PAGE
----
The Common Rat will consume almost anything as part of its diet.  Cereals are a main source of sustenance and will therefore be attracted to fallout from bird feeders, chicken feed etc. but it will also forage for foods and has even been known to eat birds or molluscs.

They are not territorial and hierarchy comes mainly from size and age.  Females will start breeding from around 3-4 months of age and will breed continuously if the food source permits.  Litter size will depend on the size of the female and on average will be anywhere between 5 and 10 BUT, as many as 22 has been recorded in one litter.  Multiply that by, say 5 litters per year, and thats a lot of destructive, disease carrying, pooping vermin potentially occupying your home.

Did you know?

 

Rats’ front teeth grow 4½ to 5½ inches each year. Rats wear them down by continuously gnawing on everything around them, including cement, brick, wood, lead pipes, and other small animals.

WHAT TREATMENT DOES ARK PROVIDE FOR RODENT CONTROL?

ARK has a variety of ways of treating for rodents depending on the area that needs treatment, the extent of the problem and whether commercial or residential.

Most of the time we get calls from residents who hear something moving around in their roof.

When we come to do the treatment, we will firstly confirm what it is that you have on your premises, i.e. rodents, possums etc.  This will be either be by sighting the animal or looking at the droppings left behind.

If rodents are confirmed,  bait will be placed in the areas that the rodents appear to be visiting. Mice can be harder to control due to their erratic feeding patterns which is why our technician will ensure that the bait stations are placed in areas where droppings are most evident.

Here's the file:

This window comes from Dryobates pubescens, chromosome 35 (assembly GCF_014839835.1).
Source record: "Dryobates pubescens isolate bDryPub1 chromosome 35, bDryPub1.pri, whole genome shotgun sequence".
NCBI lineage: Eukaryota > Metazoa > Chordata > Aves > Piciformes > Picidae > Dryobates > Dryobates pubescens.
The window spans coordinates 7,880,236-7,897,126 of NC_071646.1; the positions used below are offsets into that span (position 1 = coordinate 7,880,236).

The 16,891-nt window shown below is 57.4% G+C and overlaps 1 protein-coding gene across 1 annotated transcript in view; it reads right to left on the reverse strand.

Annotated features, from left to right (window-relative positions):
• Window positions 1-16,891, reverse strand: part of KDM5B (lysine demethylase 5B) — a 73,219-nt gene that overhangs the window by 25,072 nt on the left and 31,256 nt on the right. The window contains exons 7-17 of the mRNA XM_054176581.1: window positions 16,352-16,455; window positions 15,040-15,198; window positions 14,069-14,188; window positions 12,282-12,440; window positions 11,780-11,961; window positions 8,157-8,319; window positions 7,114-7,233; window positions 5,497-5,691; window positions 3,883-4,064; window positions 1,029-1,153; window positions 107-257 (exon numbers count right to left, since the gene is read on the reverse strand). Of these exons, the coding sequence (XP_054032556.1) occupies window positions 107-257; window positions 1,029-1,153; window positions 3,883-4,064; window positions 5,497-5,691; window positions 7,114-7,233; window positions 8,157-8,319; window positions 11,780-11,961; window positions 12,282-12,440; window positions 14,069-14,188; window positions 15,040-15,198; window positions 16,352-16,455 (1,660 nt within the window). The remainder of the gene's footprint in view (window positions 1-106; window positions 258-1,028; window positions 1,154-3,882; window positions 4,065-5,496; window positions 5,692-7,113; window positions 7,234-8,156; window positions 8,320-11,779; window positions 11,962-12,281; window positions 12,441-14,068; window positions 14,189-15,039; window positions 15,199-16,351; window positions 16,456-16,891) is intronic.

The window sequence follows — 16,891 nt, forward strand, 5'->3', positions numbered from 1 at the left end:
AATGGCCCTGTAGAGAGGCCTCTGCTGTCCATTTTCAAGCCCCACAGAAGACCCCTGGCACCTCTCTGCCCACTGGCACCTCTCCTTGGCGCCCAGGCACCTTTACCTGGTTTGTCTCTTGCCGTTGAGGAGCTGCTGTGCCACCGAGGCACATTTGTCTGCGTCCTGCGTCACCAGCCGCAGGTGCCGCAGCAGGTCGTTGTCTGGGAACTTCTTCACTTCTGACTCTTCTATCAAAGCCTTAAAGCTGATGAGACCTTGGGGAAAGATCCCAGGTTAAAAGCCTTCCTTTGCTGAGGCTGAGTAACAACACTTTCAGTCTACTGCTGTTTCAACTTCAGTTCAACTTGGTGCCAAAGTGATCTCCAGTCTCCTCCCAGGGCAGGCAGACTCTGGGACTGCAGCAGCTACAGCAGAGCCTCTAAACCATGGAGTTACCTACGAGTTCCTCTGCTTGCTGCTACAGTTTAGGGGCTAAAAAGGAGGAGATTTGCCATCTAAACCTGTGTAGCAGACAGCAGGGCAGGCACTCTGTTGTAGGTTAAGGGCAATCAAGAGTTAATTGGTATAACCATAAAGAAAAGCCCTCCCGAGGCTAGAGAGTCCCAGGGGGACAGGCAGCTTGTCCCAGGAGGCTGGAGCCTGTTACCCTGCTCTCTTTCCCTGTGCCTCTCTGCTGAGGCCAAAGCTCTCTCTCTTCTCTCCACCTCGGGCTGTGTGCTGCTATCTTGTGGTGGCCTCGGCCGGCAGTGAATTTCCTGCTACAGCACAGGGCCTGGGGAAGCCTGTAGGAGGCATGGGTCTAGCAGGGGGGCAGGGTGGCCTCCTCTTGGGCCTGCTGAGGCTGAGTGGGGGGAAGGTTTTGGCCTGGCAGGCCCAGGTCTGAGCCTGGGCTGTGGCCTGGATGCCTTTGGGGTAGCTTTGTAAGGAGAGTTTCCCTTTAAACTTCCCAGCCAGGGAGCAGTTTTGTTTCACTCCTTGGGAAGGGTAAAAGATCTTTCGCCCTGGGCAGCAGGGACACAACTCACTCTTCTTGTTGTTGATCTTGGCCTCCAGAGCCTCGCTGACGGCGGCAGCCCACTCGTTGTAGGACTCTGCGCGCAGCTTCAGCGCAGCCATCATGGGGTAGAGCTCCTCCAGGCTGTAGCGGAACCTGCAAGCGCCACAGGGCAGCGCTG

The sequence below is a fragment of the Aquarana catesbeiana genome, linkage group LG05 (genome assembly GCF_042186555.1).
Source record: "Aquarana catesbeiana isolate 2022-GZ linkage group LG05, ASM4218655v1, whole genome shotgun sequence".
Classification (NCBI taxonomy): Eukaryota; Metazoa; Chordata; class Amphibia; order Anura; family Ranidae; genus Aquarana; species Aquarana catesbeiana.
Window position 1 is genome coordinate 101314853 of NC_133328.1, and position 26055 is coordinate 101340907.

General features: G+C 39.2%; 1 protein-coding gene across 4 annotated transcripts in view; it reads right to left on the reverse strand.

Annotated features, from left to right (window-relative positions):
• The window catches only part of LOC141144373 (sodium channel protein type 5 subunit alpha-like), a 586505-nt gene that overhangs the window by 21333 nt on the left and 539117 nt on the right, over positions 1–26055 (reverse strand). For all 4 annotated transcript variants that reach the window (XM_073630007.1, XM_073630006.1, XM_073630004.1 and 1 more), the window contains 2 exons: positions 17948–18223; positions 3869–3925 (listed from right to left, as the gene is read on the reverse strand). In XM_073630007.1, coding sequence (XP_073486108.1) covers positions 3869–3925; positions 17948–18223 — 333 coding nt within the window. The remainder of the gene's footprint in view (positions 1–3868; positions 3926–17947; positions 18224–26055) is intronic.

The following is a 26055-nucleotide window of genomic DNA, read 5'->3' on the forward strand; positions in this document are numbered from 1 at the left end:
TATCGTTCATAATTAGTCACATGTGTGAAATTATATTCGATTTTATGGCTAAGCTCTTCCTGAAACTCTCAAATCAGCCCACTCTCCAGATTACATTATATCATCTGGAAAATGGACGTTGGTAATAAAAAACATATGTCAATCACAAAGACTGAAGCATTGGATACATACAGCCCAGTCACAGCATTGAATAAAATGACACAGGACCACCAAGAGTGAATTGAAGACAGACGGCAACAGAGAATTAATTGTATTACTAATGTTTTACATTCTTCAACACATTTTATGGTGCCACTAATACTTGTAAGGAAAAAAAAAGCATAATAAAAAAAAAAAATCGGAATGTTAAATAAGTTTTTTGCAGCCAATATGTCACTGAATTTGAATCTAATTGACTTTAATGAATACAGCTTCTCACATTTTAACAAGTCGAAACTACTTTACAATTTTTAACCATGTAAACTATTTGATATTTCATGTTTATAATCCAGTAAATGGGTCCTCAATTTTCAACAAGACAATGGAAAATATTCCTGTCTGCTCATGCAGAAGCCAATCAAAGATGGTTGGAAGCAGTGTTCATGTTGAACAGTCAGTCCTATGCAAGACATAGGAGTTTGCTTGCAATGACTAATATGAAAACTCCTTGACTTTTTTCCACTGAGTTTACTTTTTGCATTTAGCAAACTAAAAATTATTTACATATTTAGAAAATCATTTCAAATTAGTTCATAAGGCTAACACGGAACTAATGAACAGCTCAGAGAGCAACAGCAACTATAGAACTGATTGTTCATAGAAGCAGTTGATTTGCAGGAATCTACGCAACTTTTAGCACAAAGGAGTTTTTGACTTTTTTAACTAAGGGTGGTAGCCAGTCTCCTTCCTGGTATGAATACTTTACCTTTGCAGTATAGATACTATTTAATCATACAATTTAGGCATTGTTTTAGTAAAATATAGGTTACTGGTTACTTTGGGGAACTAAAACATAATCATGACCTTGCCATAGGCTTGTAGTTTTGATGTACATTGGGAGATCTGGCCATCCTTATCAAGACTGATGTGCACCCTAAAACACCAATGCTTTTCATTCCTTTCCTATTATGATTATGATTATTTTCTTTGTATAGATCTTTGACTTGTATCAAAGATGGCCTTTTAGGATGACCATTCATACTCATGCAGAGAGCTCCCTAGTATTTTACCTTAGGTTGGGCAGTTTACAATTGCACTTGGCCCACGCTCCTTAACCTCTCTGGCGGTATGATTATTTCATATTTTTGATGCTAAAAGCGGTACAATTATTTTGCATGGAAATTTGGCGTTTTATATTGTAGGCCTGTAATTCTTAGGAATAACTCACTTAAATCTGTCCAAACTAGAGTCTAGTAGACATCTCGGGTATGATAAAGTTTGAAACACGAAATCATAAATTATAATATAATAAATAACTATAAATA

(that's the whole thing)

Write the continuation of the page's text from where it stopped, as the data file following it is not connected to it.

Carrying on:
In locations where other animals or children could get to the baits, ARK will use plastic, lockable, bait stations that cannot be opened without the key and have an opening large enough only for mice/rats to enter.  These stations are supplied at an extra cost but are yours to keep.

It can take up to 7 days for the rodent to die from when they ingest the bait.  Rodents are very wary of new foreign objects around them so it may even take them a few days to accept the bait in the first place so please keep this in mind if you continue to see evidence of rodents within a couple of weeks after treatment.

New rodents can also move in to your property through the gaps already existing but they too will eat the bait and die within that 7 day period.

Our technician will put down enough bait to kill a lot of rodents but it may be that they need to be topped up if you have a bigger infestation.

Other methods we can use are traps (including humane) and also glue board.  If either of these methods are used then the technician will revisit to check them after a week and dispose of any dead rodents found.

WHAT SHOULD I DO IF I FIND A DEAD RODENT?

The baiting product that we use will make the rodent feel very thirsty so it will usually go off to try and find a water source and this is where it will probably die. 

If you do find a dead one, just use gloved hands (to avoid risk of contamination) or a plastic bag to pick the rodent up and put into the bin inside a tied bag.